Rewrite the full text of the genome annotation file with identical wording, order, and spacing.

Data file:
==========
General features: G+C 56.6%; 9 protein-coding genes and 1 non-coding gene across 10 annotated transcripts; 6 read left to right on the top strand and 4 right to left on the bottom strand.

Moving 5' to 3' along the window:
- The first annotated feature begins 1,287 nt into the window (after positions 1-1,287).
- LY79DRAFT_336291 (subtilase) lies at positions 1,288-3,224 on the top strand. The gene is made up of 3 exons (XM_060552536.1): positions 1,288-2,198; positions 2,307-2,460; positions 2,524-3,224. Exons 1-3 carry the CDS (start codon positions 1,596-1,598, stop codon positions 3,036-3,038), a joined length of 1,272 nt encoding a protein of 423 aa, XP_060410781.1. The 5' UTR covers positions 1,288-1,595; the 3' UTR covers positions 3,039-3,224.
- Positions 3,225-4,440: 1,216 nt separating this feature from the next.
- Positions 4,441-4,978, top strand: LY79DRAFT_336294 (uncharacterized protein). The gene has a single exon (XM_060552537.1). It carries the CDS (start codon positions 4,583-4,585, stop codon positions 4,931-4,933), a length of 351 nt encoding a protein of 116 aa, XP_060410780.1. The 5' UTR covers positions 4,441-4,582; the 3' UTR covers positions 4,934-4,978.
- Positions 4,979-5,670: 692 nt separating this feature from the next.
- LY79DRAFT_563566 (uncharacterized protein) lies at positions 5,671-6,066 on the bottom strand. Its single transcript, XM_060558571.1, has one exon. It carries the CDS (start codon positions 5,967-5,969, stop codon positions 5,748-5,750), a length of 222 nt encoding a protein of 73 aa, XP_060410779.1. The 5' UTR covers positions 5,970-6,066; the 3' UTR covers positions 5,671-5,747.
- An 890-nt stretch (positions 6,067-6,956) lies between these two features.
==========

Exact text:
General features: G+C 56.6%; 9 protein-coding genes and 1 non-coding gene across 10 annotated transcripts; 6 read left to right on the top strand and 4 right to left on the bottom strand.

Moving 5' to 3' along the window:
- The first annotated feature begins 1,287 nt into the window (after positions 1-1,287).
- LY79DRAFT_336291 (subtilase) lies at positions 1,288-3,224 on the top strand. The gene is made up of 3 exons (XM_060552536.1): positions 1,288-2,198; positions 2,307-2,460; positions 2,524-3,224. Exons 1-3 carry the CDS (start codon positions 1,596-1,598, stop codon positions 3,036-3,038), a joined length of 1,272 nt encoding a protein of 423 aa, XP_060410781.1. The 5' UTR covers positions 1,288-1,595; the 3' UTR covers positions 3,039-3,224.
- Positions 3,225-4,440: 1,216 nt separating this feature from the next.
- Positions 4,441-4,978, top strand: LY79DRAFT_336294 (uncharacterized protein). The gene has a single exon (XM_060552537.1). It carries the CDS (start codon positions 4,583-4,585, stop codon positions 4,931-4,933), a length of 351 nt encoding a protein of 116 aa, XP_060410780.1. The 5' UTR covers positions 4,441-4,582; the 3' UTR covers positions 4,934-4,978.
- Positions 4,979-5,670: 692 nt separating this feature from the next.
- LY79DRAFT_563566 (uncharacterized protein) lies at positions 5,671-6,066 on the bottom strand. Its single transcript, XM_060558571.1, has one exon. It carries the CDS (start codon positions 5,967-5,969, stop codon positions 5,748-5,750), a length of 222 nt encoding a protein of 73 aa, XP_060410779.1. The 5' UTR covers positions 5,970-6,066; the 3' UTR covers positions 5,671-5,747.
- An 890-nt stretch (positions 6,067-6,956) lies between these two features.